Cyprus President Nicos Anastasiades said on Sunday that the state is obliged to be as diligent and wise as possible in crisis management, honouring the 13 servicemen who died in the munitions blast near Limassol ten years ago, that decimated the nearby central power station at Vasiliko and brought the economy to its knees.
Anastasiades and House President Anita Demetriou, as well as the administration’s Cabinet members, were among officials who attended the memorial service at the Evangelos Florakis naval base at Mari, the site where containers full of arms and ammunition were negligently allowed to be stored in the open.
Over the years, the containers, confiscated on their way to the regime in Syria, started leaking and at dawn on July 11, 2011, due to extreme hot weather, caught fire.
First responders included naval cadets and officers from the base, joined by firemen, trying to put out the blaze. It rapidly got out of control and blew up, creating a large crater and felt in the capital Nicosia, 80km away.
All 13 soldiers and firemen on the scene were killed.
The poor handling of the crisis at the time and the subsequent collapse of the economy contributed to then President Christofias losing the elections in early 2013.
“Honour and glory to the 13 young men who were sacrificed in the line of duty,” said House Speaker Demetriou.
“We have an obligation to never forget this sacrifice and we must never allow such a tragedy to happen again,” she added.
Delivering the eulogy and expressing his utmost respect to the relatives of the 13 who died, President Anastasiades said, “we have an obligation to maintain the readiness of all those who work in similar positions, protecting [the first responders] and ensuring safety measures in the fulfillment of their mission.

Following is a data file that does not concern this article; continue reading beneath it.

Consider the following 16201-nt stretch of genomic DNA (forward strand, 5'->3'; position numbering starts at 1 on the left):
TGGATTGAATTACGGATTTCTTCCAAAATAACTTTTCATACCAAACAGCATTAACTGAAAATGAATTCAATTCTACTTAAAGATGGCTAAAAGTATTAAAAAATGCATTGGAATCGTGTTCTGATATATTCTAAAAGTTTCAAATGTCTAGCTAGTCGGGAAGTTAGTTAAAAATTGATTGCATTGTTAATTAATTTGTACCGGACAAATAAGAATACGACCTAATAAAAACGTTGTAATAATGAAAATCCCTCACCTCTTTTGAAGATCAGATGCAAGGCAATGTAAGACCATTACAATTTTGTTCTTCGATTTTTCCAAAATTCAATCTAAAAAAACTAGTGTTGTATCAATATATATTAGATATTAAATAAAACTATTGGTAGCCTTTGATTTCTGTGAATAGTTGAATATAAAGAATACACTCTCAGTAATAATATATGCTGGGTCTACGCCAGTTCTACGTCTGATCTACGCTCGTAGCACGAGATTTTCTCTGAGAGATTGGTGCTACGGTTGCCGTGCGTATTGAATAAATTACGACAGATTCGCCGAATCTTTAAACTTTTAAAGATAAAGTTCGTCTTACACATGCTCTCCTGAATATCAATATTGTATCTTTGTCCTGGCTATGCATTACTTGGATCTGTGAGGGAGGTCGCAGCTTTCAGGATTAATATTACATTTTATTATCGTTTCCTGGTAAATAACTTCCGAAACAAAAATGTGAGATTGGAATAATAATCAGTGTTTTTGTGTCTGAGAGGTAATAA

“At the same time, their sacrifice makes us responsible to defend the right of every citizen to feel safe, to prosper and to develop in a modern state.
“In this direction, we have a duty to continue through unity and mobilisation of forces the reform and modernisation of state structures.”
Already, the government announced €18 mln in procurement for equipment to be allocated to the fire service and the emergency rescue squad EMAK after a deadly fire last weekend destroyed 55 sq.km. of forest land and took the lives of four Egyptian farmhands who got caught in the blaze.
In 2016, similar fires engulfed the Solea forest, prompting air support from Greece and Israel and other European firefighters. However, recent news reports suggested that a plan for the purchase of a pair of Canadair-Bombardier fire fighting aircraft was cancelled for unknown reasons in 2018.
Guterres must clarify Cyprus position
Speaking to the press after the memorial service, President Anastasiades also called on UN Secretary General Antonio Guterres “to be clearer as regards the issue of Famagusta.”
He said that comments by the UN chief about “equal ingrained rights” by both communities is interpreted by the Turkish Cypriot side as one of “equality in sovereignty”.
Asked what action could be taken on the President Erdogan’s plans to reopen and repopulate the occupied city of Famagusta in view of the Turkish leader’s visit to the occupied territories, the President said that “the National Council will convene on July 14.
“We will discuss the whole situation, how the conditions are changed and of course what is threatened through Erdogan’s statements or the actions of Turkey and concern the settlement or any other steps that change the status quo of Famagusta.”